my $param_org = \&CGI::param;
        my $might_decode = sub {
            my $p = shift;
            # make sure upload() filehandles are not modified
            return $p if !$p || ( ref $p && fileno($p) );
            utf8::decode($p);  # may fail, but only logs an error
        *CGI::param = sub {
            # setting a param goes through the original interface
            goto &$param_org if scalar @_ != 2;
            my ($q, $p) = @_;    # assume object calls always
            return wantarray
                ? map { $might_decode->($_) } $q->$param_org($p)
                : $might_decode->( $q->$param_org($p) );
use CGI::as_utf8;  # put this line in your app, e.g., in your CGI::Application module(s)

The above is rhesa's solution with a slight modification — utf8::decode() is used instead of Encode's decode_utf8(), as it is more efficient when only ASCII characters are involved (since the UTF8 flag is not set). Note that the module assumes that Web pages and forms are always UTF-8 encoded, and that the OO interface of is always used.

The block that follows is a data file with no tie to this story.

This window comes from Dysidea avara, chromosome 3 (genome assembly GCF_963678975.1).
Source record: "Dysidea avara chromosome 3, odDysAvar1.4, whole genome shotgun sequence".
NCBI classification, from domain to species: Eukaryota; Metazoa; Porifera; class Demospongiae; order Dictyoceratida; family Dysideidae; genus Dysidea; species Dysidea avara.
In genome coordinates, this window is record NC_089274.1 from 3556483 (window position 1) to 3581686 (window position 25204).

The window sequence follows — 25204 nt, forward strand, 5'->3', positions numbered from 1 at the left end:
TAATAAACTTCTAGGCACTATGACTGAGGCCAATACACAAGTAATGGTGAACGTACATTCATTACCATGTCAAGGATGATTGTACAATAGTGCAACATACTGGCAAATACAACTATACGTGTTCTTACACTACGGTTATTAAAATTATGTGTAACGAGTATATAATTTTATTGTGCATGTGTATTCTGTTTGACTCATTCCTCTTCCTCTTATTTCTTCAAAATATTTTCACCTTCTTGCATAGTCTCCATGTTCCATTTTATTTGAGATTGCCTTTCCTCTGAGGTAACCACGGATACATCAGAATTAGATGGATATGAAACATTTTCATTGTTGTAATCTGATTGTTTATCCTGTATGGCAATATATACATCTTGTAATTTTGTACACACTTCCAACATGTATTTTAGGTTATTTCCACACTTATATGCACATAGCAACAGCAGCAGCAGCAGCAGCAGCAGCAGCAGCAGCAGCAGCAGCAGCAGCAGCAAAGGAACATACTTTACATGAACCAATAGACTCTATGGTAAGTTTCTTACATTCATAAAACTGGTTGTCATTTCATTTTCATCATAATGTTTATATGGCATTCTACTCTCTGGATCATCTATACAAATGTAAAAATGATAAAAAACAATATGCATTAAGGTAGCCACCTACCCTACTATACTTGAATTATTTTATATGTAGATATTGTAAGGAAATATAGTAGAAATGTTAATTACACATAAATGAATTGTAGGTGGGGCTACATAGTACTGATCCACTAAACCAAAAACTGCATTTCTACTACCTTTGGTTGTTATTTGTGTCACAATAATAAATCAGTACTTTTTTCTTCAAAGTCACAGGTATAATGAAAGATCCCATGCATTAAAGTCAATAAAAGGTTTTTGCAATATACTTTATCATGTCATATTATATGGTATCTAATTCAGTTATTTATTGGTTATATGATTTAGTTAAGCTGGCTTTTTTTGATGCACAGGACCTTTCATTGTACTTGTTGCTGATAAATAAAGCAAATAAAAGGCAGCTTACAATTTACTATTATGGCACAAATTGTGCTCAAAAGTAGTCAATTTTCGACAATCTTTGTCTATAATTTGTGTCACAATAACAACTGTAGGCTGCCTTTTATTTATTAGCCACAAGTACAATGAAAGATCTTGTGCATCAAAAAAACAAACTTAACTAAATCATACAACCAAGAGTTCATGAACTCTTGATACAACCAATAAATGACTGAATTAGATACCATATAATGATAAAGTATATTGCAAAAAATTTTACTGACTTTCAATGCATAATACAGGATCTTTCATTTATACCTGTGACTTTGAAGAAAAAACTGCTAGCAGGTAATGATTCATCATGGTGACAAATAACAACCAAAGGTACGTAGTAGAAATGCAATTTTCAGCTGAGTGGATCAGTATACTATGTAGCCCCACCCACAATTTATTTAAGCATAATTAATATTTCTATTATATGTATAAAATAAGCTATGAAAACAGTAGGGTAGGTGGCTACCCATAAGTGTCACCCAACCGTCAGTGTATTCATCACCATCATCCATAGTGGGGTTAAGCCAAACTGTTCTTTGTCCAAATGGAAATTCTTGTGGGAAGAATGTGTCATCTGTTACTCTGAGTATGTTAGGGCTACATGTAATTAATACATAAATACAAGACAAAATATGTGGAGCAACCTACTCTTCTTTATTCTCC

Note, browsers should encode form data in the same character encoding that was used to display the form. So, if you are sending UTF-8 forms, you should get UTF-8 encoded data back for text fields. You should not have to use accept-charset in your HTML markup.

Input - STDINEdit

When a Web form is POSTed, form data comes into Perl via STDIN. If you are using, text form data is available via's param() method, and the previous section describes how to properly handle UTF-8 encoded text form data.

If you don't have any file uploads (i.e., all of your data is text), then instead of the CGI::as_utf8 module, you could add the following line of code to the beginning of your script to cause all data received on STDIN (i.e., all POSTed form data) to be automatically decoded as UTF-8:

binmode STDIN, ":encoding(UTF-8)";

Do not use

binmode STDIN, ":utf8";  # do NOT use this!